Who is Christopher Wray?

President Trump's pick for FBI director
President Trump's pick for FBI director

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    President Trump's pick for FBI director

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Story highlights

  • Wray has never worked at the FBI, but previously served as a top official at the Justice Department
  • Wray currently works as a white-collar defense attorney

(CNN)In nominating Christopher Wray to be the next FBI chief, President Donald Trump immediately thrust a low-profile white collar defense lawyer into the public spotlight.

Wray's credentials are classic establishment: a Yale Law School graduate and executive editor of the law review, law clerk to a conservative federal judge, longtime federal prosecutor for decades and top official in the Justice Department under President George W. Bush.
He currently works at King & Spalding as a litigation partner, specializing in the defense of individuals and corporations in white-collar criminal cases -- and even represented New Jersey GOP Gov. Chris Christie during the "Bridgegate" investigation into lane closures at the George Washington Bridge.
    "The President asked us to look for an FBI director who has integrity, who understands and is committed to the rule of law, and who is dedicated to protecting the American people from crime, gangs, and terrorists," Attorney General Jeff Sessions said in a statement Wednesday. "We have found our man in Chris Wray."
    And while Wray was never one of the more public-facing Trump supporters, he has given more than $50,000 to Republican candidates, committees, and his law firm's PAC since 2007, including to John McCain in 2008, Mitt Romney in 2012 and the National Republican Senatorial Committee in 2016, Federal Election Commission records show.
    Within hours of Trump's announcement, others who had been under consideration for the job praised the choice.
    "Chris Wray is super smart, a great lawyer and highly experienced. He will serve the Department of Justice and the Federal Bureau of Investigation well," said former Deputy Attorney General Larry Thompson. "I've worked with Chris for a number of years and always had complete confidence in him. He simply doesn't make mistakes. We're very fortunate that he decided to re-enter public service."

    Served during tumultuous Bush years

    Wray first joined the Justice Department in 2001 under Bush, and as a young prosecutor, found himself in the midst of several tumultuous showdowns.
    In 2003, questions swirled on Capitol Hill as lawmakers learned that then-Attorney General John Ascroft's top aides were regularly briefing him on key details of the investigation into who revealed the identity of CIA officer Valerie Plame and Democratic senators questioned whether Ashcroft had taken on more of a hands-on role than previously understood.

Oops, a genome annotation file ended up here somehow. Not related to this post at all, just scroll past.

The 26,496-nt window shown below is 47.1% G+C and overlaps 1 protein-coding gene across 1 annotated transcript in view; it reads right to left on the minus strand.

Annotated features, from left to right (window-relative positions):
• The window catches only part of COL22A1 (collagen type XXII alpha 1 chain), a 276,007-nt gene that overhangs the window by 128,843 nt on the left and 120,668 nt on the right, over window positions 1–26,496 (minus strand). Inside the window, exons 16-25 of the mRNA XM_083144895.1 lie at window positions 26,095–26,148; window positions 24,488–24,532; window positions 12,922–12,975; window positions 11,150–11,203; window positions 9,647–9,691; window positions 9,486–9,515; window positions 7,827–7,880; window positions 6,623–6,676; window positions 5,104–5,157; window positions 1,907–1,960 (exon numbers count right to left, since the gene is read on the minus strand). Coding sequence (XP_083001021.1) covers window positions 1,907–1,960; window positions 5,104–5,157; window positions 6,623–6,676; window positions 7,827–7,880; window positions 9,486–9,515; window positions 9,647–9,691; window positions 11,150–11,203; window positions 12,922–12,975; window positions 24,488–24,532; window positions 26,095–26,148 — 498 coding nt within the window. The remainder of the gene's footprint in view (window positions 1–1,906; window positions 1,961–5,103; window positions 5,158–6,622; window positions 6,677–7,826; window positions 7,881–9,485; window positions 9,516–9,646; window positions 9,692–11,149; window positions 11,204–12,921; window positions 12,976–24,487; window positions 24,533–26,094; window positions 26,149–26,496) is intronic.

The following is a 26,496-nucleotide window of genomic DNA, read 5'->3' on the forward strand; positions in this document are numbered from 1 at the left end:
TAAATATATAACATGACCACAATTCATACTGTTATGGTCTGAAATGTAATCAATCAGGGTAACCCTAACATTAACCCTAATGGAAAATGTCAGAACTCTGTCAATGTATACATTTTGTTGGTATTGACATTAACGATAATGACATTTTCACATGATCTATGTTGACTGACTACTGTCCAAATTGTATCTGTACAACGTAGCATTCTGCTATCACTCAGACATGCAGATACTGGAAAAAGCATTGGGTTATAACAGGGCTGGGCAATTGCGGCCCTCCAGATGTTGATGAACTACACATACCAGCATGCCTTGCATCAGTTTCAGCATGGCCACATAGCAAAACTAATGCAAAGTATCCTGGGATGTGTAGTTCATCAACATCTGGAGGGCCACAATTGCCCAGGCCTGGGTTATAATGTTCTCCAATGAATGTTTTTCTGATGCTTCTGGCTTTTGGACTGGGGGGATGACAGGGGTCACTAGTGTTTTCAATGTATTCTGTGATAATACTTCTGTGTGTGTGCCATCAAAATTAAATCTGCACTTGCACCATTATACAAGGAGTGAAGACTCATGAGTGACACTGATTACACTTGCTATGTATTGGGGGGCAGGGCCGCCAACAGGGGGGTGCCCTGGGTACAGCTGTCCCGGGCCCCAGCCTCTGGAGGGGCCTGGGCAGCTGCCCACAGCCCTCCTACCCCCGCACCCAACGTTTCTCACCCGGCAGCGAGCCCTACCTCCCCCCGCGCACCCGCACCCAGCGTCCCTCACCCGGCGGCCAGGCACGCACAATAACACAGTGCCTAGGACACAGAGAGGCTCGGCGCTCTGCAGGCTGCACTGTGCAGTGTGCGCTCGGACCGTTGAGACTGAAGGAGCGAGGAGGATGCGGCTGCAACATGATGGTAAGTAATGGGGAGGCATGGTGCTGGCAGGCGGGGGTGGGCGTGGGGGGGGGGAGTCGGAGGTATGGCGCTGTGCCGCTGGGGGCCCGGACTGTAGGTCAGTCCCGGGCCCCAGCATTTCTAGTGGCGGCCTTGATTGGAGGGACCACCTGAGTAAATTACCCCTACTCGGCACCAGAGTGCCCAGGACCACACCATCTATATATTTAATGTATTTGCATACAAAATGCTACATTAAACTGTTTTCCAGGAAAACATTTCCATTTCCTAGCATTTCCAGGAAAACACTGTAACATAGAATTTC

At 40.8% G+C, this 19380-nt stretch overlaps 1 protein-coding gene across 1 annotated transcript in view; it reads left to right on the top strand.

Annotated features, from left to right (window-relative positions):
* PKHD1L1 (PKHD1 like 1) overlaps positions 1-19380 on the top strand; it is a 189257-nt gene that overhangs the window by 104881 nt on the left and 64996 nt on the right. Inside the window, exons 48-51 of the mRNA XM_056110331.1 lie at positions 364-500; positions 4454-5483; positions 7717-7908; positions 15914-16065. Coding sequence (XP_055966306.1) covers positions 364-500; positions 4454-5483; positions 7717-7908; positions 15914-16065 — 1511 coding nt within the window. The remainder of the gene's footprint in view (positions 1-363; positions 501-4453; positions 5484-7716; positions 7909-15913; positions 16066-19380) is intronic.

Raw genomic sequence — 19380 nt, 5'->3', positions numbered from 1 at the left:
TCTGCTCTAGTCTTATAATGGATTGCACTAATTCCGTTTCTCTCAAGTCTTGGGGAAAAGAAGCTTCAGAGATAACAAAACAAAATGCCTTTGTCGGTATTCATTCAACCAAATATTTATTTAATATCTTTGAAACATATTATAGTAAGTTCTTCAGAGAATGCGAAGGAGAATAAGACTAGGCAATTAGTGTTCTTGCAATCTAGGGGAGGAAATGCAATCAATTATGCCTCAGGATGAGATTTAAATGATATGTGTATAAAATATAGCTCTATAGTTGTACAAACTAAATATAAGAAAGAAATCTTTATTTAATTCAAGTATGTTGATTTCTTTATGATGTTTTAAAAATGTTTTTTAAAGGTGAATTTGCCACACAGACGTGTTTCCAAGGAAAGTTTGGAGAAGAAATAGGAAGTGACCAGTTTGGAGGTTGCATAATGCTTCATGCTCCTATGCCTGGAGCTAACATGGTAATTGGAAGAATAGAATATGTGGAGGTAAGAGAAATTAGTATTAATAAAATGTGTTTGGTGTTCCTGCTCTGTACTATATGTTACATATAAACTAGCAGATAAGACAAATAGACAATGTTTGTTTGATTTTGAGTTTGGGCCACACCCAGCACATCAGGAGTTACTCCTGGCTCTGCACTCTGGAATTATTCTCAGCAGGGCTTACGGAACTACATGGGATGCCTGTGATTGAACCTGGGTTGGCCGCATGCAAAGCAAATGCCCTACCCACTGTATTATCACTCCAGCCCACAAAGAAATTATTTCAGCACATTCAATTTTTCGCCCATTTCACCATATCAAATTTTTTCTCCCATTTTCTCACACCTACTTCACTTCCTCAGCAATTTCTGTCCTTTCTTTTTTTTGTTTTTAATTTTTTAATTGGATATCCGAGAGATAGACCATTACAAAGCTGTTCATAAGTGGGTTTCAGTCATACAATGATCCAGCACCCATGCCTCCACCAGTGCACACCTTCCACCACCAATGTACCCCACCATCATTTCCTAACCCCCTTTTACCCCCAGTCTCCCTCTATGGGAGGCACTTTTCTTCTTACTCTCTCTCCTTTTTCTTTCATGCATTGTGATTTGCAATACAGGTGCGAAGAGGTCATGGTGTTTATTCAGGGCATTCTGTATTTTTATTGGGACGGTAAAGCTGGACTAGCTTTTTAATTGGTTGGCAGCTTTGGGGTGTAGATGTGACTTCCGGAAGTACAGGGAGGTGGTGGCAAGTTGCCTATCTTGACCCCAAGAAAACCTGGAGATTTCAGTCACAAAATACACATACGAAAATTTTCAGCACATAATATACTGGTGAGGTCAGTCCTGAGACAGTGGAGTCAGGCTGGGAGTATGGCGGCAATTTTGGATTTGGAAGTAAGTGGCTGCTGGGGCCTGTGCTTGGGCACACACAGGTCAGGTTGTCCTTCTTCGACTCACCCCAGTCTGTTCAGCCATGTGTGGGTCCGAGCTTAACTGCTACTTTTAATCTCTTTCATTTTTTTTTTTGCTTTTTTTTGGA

And who was briefing Ashcroft? Christopher Wray -- then a top official at the Justice Department's criminal division.
    He faced sharp questioning at a Senate judiciary committee hearing but maintained at the time that Ashcroft had been given all the "details needed for him to understand meaningfully what's going on in the investigation."
    Less than a year later, Wray was reportedly among the top officials at the Justice Department -- along with embattled former FBI Director James Comey and now special counsel Robert Mueller -- who planned to resign after White House officials tried to persuade a hospitalized Ashcroft to sign off on a warrantless domestic surveillance program in 2004.
    Ashcroft praised Wray's nomination Wednesday.
    "Chris Wray is a man of integrity with a deep commitment to the rule of law," the former attorney general said in a statement. "His substantial experience, particularly in serving on our Justice Department team fighting terrorism after 9/11, uniquely qualifies him to protect America as FBI director."

    'Smart, serious, and professional'

    Other former colleagues universally applauded Wray on Wednesday.
    Harvard Law Professor Jack Goldsmith, who served as a top official at the Justice Department's Office of Legal Counsel when Wray was at the department -- and has been a vocal critic of Trump -- called Wray a "much better choice" than the other names floated to lead the FBI.
    "Wray is smart, serious, and professional. He doesn't have quite the range of experiences that his two predecessors did. But he has deep experience with federal criminal law and the FBI," wrote Goldsmith on Lawfare. "I think Trump's firing of James Comey was a travesty. But Wray is a good choice, a much better choice than any of the politicians I previously saw floated, and a much better choice than I expected Trump to make. Without prejudging what will surely be a probing confirmation process, I think Wray is qualified to be director of the FBI."
    Alice Fisher, a partner at Latham & Watkins who was also one of the almost dozen interviewed last month to lead the FBI called Wray a "wonderful choice."
    "Chris is a wonderful choice to lead the FBI who cares deeply about the institution and already has strong relationships with the FBI," Fisher said. "His background at the helm of the criminal division offered an excellent experience working on national security, white collar crime and a range of federal crimes as well as offering the privilege of working with the fantastic men and women of the FBI every day. He's an excellent lawyer who will provide even keeled leadership.